Thursday, July 25, 2019

Telling what testers do in simple terms

As I was browsing facebook, I read a comment from a friend on testing stating there are three things all testers need to learn: automating, exploring and telling what we're doing in simple terms.

I find that automating and exploring are activities within the exploration when you know how to write code and can make thoughtful decisions on documenting with code or using throwaway code to extend your reach. Yet both these two things are so wide and varied that you can spend a lifetime learning how to get really good in them, and listing microskills within them would probably be more helpful. I know both of the two already, but I don't know all of them. How could I better show what I do and don't know?

The really fascinating part though was the third key thing my friend called for: telling what we're doing as testers. Explaining our worth. Explaining what we've done, what we'll do and why it takes more than 10 minutes. People's ideas of how testing happens are often so shallow that testing != testing.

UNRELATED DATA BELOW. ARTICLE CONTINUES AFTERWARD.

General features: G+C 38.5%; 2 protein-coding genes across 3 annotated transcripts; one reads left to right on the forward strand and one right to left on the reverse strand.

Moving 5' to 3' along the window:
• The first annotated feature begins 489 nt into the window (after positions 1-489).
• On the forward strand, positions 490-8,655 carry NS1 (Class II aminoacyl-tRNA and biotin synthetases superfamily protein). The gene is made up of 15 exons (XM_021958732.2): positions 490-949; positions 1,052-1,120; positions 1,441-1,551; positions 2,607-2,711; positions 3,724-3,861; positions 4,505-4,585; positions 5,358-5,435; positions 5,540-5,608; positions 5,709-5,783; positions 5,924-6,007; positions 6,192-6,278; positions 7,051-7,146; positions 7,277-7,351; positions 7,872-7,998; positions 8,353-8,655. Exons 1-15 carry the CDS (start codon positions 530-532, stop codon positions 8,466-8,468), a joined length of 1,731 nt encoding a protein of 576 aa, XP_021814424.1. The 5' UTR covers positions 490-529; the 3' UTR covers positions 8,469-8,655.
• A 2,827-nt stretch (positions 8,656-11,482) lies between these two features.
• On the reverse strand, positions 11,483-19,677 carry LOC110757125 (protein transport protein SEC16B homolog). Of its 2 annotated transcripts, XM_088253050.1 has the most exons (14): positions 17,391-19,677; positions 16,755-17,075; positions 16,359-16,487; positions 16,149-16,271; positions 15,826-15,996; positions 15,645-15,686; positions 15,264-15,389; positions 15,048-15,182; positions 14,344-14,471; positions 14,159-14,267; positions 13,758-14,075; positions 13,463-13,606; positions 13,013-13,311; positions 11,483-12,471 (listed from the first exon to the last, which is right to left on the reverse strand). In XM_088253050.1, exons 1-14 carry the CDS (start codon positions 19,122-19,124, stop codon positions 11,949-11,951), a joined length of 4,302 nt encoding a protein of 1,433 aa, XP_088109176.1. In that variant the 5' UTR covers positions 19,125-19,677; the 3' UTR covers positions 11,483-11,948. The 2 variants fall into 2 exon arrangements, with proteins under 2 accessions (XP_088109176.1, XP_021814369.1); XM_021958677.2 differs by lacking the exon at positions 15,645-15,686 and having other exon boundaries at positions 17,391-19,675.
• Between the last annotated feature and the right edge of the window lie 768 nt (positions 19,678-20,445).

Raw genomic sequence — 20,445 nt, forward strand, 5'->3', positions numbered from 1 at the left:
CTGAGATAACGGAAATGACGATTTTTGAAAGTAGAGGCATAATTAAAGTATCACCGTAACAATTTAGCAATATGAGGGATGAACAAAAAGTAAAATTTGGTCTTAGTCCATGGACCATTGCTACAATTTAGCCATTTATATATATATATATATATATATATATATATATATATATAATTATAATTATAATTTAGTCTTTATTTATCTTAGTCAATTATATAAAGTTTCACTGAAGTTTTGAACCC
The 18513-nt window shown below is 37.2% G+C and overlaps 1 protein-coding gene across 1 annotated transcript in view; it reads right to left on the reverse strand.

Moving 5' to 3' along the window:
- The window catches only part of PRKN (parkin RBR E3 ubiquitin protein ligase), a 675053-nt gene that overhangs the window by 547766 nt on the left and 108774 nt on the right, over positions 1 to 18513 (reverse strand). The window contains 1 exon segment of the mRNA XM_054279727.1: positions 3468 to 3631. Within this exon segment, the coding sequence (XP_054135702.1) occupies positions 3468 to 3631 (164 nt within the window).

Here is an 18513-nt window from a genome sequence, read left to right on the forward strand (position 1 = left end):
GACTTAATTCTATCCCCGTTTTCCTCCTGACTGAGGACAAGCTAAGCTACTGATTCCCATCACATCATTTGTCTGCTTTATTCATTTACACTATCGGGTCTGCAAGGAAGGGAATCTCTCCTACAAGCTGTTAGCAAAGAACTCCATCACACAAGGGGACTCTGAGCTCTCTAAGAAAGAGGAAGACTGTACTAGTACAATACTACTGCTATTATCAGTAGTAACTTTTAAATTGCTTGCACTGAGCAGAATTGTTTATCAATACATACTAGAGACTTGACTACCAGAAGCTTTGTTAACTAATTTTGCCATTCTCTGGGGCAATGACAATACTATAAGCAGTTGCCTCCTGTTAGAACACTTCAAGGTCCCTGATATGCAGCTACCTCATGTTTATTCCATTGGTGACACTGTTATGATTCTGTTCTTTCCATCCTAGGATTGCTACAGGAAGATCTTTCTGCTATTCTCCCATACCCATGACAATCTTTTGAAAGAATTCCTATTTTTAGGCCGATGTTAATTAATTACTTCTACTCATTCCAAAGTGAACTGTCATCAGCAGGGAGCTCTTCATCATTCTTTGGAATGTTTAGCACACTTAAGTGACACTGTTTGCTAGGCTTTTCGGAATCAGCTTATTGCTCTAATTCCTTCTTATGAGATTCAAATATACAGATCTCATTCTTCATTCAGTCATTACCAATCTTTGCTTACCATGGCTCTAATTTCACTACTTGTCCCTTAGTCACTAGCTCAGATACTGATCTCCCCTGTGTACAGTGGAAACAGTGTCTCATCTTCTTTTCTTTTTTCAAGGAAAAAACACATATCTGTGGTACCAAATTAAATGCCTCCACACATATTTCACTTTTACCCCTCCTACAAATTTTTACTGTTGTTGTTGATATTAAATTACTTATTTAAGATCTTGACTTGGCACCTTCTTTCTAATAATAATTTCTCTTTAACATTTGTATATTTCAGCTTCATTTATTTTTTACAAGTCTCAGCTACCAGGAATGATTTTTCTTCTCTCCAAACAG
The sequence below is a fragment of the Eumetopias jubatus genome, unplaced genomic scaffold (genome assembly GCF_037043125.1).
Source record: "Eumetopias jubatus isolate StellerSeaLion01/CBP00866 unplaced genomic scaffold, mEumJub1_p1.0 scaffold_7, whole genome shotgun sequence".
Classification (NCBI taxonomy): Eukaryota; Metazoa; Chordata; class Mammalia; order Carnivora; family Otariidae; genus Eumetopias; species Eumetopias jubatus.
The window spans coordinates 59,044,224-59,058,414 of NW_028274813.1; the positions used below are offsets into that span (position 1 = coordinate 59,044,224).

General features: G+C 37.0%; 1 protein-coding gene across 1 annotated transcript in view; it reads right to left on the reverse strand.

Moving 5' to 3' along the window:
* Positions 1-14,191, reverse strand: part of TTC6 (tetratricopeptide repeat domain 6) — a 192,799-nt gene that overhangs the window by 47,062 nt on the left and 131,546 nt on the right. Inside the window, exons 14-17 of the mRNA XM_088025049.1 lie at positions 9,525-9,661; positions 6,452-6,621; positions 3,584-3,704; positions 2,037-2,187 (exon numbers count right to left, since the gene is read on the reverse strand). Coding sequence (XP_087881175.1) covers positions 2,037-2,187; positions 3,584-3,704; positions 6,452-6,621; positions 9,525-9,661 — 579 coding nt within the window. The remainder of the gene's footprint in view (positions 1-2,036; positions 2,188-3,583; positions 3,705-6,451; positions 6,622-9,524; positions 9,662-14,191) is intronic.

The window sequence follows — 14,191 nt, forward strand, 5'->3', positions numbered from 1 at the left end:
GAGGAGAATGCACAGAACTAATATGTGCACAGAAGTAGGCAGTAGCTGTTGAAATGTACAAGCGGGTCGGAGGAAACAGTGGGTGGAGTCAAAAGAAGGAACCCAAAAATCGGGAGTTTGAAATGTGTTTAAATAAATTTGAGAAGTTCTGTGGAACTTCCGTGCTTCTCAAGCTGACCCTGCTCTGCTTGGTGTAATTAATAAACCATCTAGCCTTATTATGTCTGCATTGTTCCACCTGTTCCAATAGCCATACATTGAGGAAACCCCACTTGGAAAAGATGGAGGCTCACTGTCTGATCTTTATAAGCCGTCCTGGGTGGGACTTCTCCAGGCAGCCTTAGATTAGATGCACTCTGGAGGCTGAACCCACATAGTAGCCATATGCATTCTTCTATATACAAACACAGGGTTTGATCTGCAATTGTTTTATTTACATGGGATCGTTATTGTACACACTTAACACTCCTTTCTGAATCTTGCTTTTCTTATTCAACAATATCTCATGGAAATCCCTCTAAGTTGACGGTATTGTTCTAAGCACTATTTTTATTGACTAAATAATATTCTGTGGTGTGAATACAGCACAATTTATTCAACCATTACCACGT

Talking about what is going on in testing isn't simple and straightforward. And talking about status isn't a skill we all have equally developed.

I was explaining this on a ride today. If you imagine testing is like painting wall, you can expect that the work depends on the circumstances of doing the work. A breaking brush will make your progress slower, and you may not know all things that happen as you are just getting started. There can be nooks that require more effort. You could stop at any time, leaving an artistic impression. You could approach the painting in many ways. But if you leave a corner undone, it would at least be good if you can tell the others a heads up, rather sooner than later that you'll be running out of time and don't see yourself getting there. If you notice a part of the surface being harder to work on, make others aware of the surprises and allow them to pitch in and help with some of the parts.

Describing something invisible is much harder. Yet we see the same troubles over and over again on talking about what we're doing. We need to be getting better at explaining what we're doing in simple terms. And at minimum, we need to stop assuming people don't want to hear anything but a binary done vs. not done.